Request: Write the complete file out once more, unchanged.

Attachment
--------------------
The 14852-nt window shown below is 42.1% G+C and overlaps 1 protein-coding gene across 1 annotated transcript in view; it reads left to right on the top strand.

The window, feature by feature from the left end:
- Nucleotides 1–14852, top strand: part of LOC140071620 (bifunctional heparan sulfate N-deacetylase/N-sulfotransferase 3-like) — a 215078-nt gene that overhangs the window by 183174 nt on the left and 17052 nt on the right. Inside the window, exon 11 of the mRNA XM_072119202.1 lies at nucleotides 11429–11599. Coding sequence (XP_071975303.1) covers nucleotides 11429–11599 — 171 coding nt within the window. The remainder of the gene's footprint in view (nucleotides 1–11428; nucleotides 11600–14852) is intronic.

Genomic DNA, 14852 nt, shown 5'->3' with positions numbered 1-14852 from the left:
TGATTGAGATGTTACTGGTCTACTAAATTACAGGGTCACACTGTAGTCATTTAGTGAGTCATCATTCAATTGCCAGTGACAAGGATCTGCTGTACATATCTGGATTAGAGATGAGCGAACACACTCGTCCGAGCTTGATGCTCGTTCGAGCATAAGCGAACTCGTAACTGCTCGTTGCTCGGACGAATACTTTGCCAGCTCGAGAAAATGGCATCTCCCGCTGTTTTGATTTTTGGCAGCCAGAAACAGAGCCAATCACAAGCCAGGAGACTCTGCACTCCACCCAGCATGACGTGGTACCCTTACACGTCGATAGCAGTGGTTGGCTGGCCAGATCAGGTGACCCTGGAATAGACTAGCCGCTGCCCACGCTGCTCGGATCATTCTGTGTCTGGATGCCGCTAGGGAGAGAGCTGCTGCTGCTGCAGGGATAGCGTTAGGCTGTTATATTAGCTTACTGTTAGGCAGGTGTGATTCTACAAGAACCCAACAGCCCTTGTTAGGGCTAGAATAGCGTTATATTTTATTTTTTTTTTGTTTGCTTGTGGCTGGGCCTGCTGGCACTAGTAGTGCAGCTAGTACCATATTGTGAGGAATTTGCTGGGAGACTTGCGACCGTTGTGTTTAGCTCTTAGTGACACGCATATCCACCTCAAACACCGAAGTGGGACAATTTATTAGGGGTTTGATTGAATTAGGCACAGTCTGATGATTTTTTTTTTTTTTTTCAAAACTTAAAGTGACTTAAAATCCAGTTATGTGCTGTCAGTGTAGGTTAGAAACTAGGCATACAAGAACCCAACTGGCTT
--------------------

The 14852-nt window shown below is 42.1% G+C and overlaps 1 protein-coding gene across 1 annotated transcript in view; it reads left to right on the top strand.

The window, feature by feature from the left end:
- Nucleotides 1–14852, top strand: part of LOC140071620 (bifunctional heparan sulfate N-deacetylase/N-sulfotransferase 3-like) — a 215078-nt gene that overhangs the window by 183174 nt on the left and 17052 nt on the right. Inside the window, exon 11 of the mRNA XM_072119202.1 lies at nucleotides 11429–11599. Coding sequence (XP_071975303.1) covers nucleotides 11429–11599 — 171 coding nt within the window. The remainder of the gene's footprint in view (nucleotides 1–11428; nucleotides 11600–14852) is intronic.

Genomic DNA, 14852 nt, shown 5'->3' with positions numbered 1-14852 from the left:
TGATTGAGATGTTACTGGTCTACTAAATTACAGGGTCACACTGTAGTCATTTAGTGAGTCATCATTCAATTGCCAGTGACAAGGATCTGCTGTACATATCTGGATTAGAGATGAGCGAACACACTCGTCCGAGCTTGATGCTCGTTCGAGCATAAGCGAACTCGTAACTGCTCGTTGCTCGGACGAATACTTTGCCAGCTCGAGAAAATGGCATCTCCCGCTGTTTTGATTTTTGGCAGCCAGAAACAGAGCCAATCACAAGCCAGGAGACTCTGCACTCCACCCAGCATGACGTGGTACCCTTACACGTCGATAGCAGTGGTTGGCTGGCCAGATCAGGTGACCCTGGAATAGACTAGCCGCTGCCCACGCTGCTCGGATCATTCTGTGTCTGGATGCCGCTAGGGAGAGAGCTGCTGCTGCTGCAGGGATAGCGTTAGGCTGTTATATTAGCTTACTGTTAGGCAGGTGTGATTCTACAAGAACCCAACAGCCCTTGTTAGGGCTAGAATAGCGTTATATTTTATTTTTTTTTTGTTTGCTTGTGGCTGGGCCTGCTGGCACTAGTAGTGCAGCTAGTACCATATTGTGAGGAATTTGCTGGGAGACTTGCGACCGTTGTGTTTAGCTCTTAGTGACACGCATATCCACCTCAAACACCGAAGTGGGACAATTTATTAGGGGTTTGATTGAATTAGGCACAGTCTGATGATTTTTTTTTTTTTTTTCAAAACTTAAAGTGACTTAAAATCCAGTTATGTGCTGTCAGTGTAGGTTAGAAACTAGGCATACAAGAACCCAACTGGCTT